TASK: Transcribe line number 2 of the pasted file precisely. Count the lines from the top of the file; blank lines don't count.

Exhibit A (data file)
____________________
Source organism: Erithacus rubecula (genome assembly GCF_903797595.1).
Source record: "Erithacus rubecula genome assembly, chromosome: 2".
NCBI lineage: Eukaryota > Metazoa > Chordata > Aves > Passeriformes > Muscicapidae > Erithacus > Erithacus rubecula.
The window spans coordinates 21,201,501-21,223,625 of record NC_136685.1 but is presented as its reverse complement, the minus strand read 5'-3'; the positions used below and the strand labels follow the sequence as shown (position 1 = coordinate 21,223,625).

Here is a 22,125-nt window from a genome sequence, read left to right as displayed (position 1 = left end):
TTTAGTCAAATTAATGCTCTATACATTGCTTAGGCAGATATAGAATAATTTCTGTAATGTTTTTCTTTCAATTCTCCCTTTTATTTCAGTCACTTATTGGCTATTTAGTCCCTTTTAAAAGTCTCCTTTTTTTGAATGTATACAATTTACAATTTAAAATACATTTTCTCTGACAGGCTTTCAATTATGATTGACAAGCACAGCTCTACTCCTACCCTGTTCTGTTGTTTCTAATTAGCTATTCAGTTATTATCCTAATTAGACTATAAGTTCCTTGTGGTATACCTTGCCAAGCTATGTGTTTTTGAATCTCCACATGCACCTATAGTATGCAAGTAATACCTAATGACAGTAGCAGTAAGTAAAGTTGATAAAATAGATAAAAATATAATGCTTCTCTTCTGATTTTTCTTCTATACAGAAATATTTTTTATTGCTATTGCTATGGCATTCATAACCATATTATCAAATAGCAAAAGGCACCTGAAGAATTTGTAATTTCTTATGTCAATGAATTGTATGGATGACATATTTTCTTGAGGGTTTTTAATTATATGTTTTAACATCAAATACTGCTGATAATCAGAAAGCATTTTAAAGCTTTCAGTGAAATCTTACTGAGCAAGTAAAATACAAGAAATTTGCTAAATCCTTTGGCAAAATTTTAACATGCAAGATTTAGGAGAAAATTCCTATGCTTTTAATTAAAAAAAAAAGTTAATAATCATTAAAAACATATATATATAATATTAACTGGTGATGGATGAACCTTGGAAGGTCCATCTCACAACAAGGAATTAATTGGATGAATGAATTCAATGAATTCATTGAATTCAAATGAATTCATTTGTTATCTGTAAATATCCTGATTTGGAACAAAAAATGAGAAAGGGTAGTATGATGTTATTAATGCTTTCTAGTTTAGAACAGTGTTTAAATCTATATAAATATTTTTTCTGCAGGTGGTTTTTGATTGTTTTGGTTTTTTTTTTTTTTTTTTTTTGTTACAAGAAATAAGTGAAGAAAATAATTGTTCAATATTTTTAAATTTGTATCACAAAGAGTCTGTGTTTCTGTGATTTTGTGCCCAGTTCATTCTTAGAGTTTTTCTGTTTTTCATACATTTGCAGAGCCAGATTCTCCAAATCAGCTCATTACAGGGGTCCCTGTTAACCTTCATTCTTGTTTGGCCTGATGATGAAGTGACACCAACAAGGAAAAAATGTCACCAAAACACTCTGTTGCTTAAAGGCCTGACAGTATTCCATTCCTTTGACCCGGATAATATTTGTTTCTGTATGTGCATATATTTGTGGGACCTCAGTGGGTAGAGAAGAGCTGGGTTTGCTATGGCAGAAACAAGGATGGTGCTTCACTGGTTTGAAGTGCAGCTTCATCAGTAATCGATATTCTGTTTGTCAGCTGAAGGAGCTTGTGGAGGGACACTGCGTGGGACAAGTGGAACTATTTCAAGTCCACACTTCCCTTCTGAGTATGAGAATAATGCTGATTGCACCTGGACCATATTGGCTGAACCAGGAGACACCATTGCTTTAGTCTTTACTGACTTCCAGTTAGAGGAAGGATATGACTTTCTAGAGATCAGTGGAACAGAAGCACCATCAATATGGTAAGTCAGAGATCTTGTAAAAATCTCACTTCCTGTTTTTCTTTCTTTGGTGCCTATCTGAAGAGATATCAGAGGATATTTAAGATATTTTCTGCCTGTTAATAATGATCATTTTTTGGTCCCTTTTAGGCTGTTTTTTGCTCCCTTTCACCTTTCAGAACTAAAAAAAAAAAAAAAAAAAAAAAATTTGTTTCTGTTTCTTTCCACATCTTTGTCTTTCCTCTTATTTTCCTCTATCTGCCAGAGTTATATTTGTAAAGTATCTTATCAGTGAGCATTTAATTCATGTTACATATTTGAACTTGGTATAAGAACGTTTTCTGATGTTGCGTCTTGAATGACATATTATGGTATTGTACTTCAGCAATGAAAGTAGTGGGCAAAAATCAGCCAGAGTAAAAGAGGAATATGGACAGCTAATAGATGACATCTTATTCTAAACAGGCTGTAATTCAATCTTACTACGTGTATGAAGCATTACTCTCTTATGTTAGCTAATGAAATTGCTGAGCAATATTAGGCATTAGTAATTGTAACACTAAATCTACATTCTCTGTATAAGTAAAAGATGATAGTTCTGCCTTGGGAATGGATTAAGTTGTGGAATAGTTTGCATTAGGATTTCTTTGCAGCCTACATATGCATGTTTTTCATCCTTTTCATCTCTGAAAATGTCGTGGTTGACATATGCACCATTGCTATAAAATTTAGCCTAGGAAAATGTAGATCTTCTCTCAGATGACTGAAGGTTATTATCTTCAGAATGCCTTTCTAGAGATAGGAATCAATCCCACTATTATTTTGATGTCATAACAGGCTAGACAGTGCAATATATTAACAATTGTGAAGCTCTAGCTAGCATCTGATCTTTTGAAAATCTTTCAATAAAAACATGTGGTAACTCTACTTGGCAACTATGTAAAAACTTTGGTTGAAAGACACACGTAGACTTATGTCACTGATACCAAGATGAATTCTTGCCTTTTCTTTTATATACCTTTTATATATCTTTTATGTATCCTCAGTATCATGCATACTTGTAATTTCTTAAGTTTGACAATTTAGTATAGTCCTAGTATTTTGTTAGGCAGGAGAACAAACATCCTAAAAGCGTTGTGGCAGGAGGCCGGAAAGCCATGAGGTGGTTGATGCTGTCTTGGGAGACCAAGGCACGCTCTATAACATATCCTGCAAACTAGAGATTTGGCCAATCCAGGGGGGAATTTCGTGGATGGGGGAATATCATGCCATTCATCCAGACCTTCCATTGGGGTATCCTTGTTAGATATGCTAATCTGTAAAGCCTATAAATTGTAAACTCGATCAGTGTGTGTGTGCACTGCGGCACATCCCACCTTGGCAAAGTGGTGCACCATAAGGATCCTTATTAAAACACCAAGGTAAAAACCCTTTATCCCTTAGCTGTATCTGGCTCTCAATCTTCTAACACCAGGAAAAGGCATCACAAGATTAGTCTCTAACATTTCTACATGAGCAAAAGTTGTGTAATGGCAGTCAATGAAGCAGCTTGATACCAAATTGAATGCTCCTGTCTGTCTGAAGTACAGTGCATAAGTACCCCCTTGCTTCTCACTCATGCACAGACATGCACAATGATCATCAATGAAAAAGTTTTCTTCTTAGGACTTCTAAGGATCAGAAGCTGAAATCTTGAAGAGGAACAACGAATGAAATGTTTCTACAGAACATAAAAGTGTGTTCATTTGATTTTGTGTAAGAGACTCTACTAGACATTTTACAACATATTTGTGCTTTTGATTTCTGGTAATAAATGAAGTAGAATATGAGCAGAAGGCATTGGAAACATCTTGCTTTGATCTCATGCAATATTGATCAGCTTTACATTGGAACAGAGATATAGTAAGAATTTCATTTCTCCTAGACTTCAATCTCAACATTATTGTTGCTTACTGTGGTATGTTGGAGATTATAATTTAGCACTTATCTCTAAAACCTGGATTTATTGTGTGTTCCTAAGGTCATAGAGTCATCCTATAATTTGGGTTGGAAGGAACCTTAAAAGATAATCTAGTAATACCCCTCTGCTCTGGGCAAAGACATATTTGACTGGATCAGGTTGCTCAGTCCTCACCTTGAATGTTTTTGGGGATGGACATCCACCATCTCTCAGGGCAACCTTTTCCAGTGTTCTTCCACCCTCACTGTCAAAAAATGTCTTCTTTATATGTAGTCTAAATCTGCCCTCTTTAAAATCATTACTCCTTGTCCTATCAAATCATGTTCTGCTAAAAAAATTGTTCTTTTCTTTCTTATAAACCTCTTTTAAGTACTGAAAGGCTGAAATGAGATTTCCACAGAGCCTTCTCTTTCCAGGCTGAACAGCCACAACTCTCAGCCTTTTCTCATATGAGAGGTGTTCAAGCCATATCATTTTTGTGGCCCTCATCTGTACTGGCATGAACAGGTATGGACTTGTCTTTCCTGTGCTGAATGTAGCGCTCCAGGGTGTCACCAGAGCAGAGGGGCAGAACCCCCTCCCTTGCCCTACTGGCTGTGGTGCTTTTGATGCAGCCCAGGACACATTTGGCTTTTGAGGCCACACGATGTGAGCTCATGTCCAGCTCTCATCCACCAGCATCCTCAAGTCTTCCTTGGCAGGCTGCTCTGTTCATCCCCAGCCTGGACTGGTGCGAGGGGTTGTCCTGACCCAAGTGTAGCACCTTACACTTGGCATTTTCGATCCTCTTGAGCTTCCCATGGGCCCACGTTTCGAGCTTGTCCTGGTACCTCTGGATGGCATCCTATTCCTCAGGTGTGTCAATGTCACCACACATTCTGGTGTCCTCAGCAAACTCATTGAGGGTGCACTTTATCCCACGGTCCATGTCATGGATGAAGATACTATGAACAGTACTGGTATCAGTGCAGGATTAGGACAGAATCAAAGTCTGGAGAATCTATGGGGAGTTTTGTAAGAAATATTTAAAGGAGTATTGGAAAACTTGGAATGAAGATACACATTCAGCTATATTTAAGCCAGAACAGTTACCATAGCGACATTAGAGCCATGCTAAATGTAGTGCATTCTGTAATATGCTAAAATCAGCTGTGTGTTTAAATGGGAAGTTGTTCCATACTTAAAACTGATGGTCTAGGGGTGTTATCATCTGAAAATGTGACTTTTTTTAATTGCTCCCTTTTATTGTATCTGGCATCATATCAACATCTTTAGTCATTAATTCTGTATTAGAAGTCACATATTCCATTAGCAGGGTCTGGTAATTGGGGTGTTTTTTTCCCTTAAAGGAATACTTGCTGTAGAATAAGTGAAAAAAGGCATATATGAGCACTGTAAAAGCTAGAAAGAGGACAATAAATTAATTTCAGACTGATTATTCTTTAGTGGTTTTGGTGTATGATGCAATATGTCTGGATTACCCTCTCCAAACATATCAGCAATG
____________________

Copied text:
Source record: "Erithacus rubecula genome assembly, chromosome: 2".